Thankfully the 1.85:1 anamorphic transfer is a significant improvement over the treatment that the first film got. This time around there is a far greater clarity and strength to the transfer, the image is clear throughout, and motion blur is non-existent. The only signs of an NTSC-PAL conversion are some slight juddery moments during the pans and scrolls. There is also a tendency for compression in some of the more frenetically animated moments, but that seems to be a universal problem with animated DVDs.
You have a choice of DD 5.1 and DD 2.0, both in English and Japanese along with optional translated subtitles. The surround tracks are the way to go, as this film has plenty of action to take advantage of your surround set up. I did find that in the Japanese track, the dialogue often became buried under the sound effects and the music, leaving me to be constantly on hand with the remote control whenever an action scene presented itself. This was less of a problem with the English dub though, which has a more balanced mix.
Manga Entertainment offer you trailers for Bleach, Death Note, Ghost In The Shell Stand Alone Complex, Karas, Naruto's first movie, and the Naruto series.
Import the two-disc version from Viz in the US, and you get a commentary, and a whole heap of featurettes and production art.
The second Naruto movie is upon us, and it's all a bit of good fun in the end. What you want to see is some good guys and some bad guys, a whole lot of ninja action and a fair bit of comedy too. Naruto whips out his trademark Rasengan and Shadow Clone moves on more than one occasion, Sakura gets to blow stuff up, and Shikamaru strategises. We even get to see Gaara of the Sand Village in action, and this time he is firmly on the side of the good guys. Of course facing them are some formidable foes, capable of strong feats on their own, charged up with the mythical power of the Stone of Gelel, and the fight sequences are suitably frenetic, action packed, and explosive. And for the sake of the character drama, there is a tale of redemption and discovery at the heart of it all.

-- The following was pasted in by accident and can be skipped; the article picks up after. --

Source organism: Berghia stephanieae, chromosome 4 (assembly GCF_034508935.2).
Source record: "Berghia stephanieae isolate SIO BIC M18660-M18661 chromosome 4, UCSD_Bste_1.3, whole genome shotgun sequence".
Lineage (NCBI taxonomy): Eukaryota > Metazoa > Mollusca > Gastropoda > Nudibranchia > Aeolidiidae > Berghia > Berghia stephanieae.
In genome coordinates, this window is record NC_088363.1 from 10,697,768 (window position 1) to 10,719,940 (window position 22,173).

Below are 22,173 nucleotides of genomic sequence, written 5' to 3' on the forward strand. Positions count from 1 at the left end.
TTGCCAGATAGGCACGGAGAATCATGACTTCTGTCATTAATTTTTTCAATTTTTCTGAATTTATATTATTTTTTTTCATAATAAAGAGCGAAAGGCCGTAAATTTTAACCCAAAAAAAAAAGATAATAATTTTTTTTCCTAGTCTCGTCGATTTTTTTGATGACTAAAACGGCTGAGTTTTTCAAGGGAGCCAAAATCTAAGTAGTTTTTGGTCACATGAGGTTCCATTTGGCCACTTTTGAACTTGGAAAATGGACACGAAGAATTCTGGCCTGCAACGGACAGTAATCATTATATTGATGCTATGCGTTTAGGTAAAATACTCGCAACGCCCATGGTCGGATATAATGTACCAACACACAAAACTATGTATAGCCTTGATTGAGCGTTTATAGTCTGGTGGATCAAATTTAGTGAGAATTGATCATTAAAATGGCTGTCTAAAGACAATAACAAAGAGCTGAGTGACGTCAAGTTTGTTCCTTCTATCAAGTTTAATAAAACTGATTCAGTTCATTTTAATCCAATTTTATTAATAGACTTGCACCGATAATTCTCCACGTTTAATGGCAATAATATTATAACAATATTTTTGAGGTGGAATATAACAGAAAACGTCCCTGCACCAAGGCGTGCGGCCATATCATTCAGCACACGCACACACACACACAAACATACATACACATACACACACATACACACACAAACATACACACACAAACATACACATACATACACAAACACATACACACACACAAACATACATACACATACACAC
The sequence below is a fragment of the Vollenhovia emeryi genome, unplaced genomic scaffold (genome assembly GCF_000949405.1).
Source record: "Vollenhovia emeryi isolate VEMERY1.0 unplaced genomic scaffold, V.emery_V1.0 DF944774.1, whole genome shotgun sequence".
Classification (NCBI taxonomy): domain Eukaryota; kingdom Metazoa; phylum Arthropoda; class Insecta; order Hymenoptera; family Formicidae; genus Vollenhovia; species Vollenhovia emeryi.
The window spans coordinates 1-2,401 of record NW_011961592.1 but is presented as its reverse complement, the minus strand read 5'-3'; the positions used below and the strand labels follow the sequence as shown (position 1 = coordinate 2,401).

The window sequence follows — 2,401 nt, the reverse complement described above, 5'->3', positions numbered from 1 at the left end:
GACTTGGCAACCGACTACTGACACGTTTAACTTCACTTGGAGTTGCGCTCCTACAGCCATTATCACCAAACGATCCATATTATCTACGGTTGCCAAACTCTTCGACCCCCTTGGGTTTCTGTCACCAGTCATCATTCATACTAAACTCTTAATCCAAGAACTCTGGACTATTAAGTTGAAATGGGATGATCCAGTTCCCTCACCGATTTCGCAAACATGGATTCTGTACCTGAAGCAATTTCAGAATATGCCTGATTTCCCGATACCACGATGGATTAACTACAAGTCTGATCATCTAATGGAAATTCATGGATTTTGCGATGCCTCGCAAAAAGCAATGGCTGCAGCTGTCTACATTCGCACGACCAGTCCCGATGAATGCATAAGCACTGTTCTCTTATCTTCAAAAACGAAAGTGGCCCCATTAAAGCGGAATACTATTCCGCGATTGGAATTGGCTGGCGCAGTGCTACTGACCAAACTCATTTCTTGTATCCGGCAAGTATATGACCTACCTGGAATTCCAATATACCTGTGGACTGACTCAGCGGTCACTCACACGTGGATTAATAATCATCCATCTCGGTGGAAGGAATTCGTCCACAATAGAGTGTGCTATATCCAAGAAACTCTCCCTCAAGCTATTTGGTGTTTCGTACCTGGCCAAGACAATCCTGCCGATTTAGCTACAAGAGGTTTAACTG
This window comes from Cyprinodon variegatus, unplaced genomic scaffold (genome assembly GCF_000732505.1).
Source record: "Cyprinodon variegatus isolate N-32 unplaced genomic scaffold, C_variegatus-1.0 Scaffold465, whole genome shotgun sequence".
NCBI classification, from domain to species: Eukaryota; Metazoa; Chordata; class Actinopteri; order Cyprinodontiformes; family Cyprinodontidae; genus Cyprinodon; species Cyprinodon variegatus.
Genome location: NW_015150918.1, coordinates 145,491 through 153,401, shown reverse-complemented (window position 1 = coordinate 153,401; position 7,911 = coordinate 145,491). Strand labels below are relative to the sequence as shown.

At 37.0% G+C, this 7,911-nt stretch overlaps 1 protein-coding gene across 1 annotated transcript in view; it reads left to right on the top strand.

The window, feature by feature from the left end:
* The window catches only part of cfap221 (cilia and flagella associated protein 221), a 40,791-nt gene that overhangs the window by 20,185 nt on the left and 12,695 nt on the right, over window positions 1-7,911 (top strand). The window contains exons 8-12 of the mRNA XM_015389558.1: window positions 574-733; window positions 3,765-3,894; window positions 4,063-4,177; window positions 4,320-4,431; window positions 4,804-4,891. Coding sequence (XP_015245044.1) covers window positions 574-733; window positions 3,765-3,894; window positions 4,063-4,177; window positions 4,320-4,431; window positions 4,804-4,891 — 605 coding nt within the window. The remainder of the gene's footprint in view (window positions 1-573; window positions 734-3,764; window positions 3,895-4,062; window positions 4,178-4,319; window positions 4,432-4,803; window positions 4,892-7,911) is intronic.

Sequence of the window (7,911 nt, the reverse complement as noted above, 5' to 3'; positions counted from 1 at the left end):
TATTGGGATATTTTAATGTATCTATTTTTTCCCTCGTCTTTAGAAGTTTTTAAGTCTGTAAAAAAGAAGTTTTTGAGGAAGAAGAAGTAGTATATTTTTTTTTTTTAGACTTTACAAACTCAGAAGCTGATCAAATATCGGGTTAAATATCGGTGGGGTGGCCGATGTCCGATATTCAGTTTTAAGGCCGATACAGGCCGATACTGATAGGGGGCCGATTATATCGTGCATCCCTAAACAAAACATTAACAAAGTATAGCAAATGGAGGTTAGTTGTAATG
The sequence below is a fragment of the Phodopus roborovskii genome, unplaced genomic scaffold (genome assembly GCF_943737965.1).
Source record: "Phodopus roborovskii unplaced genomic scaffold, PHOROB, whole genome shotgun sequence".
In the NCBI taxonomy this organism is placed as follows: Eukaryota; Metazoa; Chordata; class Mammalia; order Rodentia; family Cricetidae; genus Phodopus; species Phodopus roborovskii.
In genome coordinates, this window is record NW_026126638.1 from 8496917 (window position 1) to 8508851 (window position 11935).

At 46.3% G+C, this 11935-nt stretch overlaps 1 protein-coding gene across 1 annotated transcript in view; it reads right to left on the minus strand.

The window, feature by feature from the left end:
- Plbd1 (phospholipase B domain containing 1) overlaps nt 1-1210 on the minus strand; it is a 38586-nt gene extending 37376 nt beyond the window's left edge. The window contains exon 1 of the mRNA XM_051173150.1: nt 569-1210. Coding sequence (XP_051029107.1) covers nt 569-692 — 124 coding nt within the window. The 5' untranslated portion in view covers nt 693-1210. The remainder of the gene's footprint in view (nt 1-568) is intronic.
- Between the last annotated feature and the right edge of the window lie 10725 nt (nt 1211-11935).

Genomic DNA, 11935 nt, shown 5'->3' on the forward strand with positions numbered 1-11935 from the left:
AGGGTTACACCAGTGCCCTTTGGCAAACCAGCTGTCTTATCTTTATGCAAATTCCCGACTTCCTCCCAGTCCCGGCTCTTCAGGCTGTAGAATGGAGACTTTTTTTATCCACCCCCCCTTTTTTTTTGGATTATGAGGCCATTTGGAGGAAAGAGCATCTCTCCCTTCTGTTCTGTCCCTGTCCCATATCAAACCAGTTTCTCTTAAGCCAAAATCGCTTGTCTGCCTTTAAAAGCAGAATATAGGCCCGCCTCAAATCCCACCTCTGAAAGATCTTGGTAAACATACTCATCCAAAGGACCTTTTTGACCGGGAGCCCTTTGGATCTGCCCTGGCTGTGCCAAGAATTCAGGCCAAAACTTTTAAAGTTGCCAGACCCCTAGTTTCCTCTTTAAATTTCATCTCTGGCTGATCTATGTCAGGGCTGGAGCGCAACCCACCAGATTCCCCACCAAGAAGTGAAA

But please, please, please don't give this film any more than just a surface thought. Just take it at the absolute barest of face value, as if you actually spend more than five seconds thinking about it, it becomes obvious that all the filmmakers did was to take a heap of pop-culture references, classic stories, legends and myths, chucked them in a blender, and then presented the resulting slurry to us as a feature film.
We have the mediaeval looking knights that invade (note that Temujin was Genghis Khan's name), a nomadic tribe that ride ostriches and use rhinos as beasts of burden, A steampunk looking mobile fortress, powered by humans hooked up in large glass bubbles (very Matrix), a villainous werewolf, and a vampire, an ancient civilisation built around the Stone of Gelel, looking very Mayan, and reading a lot like Atlantis. Then there is the Stone of Gelel itself, which may as well have been called the Philosopher's Stone, but with that ninja Harry Potter descriptive for Naruto, it may have left one too many avenues for litigation. Of course there is that ending, and if I didn't know any better, I'd be wondering if George Lucas watched this before starting on the last Indiana Jones film.
Of course it's filler. Anything not directly associated with the manga storyline can't do anything to effect it, so this film has to end where it begins in terms of character development. It all boils down to how entertaining an experience this film presents. And despite the utter mish-mash of a story, and despite the occasional suspicion that they didn't actually finish the film (some bits appear to be missing, they never actually show Sakura finding Naruto, and instead just jump ahead and assume it is a fait accompli), The Legend Of The Stone Of Gelel is an entertaining, and satisfying experience that wholeheartedly delivers on the sort of action that Naruto fans expect from the luminous orange ninja.